• To pets

      For the Sweetgum tree, there is no widely recognized toxicity to pets such as cats and dogs. The spiky seed pods could potentially cause mechanical injury if ingested, such as intestinal blockage, but they do not contain toxic substances that would lead to poisoning symptoms. As with any non-food plant material, ingestion of large quantities of leaves, bark, or seeds could potentially cause gastrointestinal upset including vomiting or diarrhea simply due to the plant material's indigestible nature.

  • infoCharacteristics

    • Life cycle


    • Foliage type


    • Color of leaves


    • Height

      60-80 feet (18-24 meters)

    • Spread

      40-60 feet (12-18 meters)

    • Plant type


    • Hardiness zones


    • Native area

      North America


  • money-bagGeneral Benefits

    • Ornamental Value: Liquidambar styraciflua 'Variegata', commonly known as the variegated sweetgum, is prized for its striking leaf variegation, adding visual interest to landscapes.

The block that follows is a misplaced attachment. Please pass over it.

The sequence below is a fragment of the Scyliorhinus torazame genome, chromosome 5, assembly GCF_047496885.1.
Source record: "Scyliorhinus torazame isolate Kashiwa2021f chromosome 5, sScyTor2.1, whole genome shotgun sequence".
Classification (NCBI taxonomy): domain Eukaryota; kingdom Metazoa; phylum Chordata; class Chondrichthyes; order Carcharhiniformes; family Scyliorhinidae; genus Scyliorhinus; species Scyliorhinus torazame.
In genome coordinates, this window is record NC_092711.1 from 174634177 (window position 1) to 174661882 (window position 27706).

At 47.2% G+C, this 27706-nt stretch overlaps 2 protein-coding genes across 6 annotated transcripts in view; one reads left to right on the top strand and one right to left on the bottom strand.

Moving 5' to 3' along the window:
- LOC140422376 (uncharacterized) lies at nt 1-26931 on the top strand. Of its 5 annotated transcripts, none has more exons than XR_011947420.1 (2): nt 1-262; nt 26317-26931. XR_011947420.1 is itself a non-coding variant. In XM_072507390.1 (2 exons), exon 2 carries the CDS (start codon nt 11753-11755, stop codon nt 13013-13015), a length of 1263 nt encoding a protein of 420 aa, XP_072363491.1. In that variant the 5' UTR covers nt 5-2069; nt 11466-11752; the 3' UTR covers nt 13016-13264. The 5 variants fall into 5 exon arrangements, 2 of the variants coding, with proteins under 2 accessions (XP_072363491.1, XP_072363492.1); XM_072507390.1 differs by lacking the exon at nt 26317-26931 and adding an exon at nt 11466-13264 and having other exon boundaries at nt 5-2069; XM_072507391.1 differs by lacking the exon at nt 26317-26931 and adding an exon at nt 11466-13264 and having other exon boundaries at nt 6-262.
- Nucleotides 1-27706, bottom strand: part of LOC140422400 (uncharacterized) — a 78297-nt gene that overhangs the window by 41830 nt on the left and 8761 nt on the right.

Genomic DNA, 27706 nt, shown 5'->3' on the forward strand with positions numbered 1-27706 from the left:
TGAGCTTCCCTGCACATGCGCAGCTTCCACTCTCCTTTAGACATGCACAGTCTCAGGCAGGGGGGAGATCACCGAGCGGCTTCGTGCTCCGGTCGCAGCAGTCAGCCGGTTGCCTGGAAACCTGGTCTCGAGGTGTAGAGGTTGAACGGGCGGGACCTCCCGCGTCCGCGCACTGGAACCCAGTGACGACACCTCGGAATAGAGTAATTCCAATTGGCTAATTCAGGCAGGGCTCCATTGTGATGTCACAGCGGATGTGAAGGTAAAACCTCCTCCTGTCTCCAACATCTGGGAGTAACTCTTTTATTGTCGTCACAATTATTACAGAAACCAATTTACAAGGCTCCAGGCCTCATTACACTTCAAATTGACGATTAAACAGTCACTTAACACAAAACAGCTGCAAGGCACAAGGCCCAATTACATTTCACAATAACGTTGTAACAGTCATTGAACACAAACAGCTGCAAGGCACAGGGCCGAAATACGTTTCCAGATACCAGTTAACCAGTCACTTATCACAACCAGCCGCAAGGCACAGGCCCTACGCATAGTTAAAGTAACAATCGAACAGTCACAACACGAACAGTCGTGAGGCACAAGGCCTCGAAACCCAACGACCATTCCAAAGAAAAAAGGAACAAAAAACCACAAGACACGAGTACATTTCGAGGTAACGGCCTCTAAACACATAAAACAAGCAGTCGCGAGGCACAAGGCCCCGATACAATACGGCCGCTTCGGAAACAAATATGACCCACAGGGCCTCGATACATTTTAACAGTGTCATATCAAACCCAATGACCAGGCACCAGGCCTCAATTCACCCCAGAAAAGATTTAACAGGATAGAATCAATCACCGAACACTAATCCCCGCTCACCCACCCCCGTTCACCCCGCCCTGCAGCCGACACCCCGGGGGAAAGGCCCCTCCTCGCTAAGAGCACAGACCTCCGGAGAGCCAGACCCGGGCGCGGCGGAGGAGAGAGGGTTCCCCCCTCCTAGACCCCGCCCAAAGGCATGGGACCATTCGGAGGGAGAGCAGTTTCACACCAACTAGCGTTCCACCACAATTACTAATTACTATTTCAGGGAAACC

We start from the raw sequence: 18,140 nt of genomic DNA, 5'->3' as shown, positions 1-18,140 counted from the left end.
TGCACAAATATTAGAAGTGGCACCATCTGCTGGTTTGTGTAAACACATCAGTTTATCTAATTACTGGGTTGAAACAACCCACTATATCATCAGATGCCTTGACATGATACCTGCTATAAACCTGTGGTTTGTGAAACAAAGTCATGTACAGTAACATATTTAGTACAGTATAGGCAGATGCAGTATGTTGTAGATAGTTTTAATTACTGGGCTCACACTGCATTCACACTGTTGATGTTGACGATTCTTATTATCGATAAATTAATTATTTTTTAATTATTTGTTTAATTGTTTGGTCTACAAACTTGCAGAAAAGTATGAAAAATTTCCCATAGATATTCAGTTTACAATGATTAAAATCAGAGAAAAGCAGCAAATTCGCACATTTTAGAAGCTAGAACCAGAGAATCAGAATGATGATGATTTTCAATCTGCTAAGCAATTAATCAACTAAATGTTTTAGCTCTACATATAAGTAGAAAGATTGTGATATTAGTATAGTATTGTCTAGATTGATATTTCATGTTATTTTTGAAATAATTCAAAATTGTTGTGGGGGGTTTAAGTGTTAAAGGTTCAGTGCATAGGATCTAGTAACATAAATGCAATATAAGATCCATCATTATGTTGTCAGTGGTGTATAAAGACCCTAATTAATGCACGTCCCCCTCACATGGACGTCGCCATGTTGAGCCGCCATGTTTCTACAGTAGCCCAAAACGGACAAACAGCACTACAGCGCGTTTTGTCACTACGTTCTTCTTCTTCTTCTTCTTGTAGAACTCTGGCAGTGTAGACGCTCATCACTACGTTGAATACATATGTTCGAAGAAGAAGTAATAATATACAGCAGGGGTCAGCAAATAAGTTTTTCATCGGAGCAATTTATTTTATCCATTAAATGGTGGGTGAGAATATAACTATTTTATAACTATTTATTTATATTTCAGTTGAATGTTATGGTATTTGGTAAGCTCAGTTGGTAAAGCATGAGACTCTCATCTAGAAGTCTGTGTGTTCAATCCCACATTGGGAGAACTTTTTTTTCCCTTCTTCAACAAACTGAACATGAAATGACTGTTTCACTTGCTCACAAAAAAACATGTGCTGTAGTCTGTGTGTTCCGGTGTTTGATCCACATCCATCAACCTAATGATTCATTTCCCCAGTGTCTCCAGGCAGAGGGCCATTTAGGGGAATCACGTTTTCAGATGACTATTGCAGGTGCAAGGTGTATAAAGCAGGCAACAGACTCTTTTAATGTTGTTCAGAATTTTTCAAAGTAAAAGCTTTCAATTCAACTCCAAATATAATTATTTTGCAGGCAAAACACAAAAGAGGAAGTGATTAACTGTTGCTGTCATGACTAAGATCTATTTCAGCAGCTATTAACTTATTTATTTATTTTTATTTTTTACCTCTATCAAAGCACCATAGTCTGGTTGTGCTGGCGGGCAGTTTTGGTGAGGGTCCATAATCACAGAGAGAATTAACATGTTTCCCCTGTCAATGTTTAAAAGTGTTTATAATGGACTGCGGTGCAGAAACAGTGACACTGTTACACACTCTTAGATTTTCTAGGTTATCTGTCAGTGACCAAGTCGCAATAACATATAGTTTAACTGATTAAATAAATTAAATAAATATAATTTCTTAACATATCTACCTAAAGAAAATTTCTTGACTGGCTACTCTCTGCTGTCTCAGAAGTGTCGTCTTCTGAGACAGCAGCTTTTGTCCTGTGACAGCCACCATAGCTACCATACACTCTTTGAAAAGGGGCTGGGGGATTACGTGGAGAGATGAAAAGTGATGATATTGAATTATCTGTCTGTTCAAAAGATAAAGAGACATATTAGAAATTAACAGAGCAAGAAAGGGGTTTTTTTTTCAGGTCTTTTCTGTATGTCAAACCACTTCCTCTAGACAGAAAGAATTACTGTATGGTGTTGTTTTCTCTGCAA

• Seasonal Interest: The sweetgum displays spectacular fall color, with leaves turning shades of red, orange, and purple.
    • Shade Provider: As a large deciduous tree, it affords ample shade in summer, creating cool areas for relaxation and activities.
    • Habitat for Wildlife: It offers food and shelter for various birds and small mammals, enriching biodiversity.
    • Soil Stabilization: With its extensive root system, the sweetgum can help prevent soil erosion on slopes or problem areas.
    • Adaptability: The tree is adaptable to a variety of soil conditions and urban environments, making it a versatile choice for many settings.

  • medicalMedical Properties

    This plant is not used for medical purposes.

  • windAir-purifying Qualities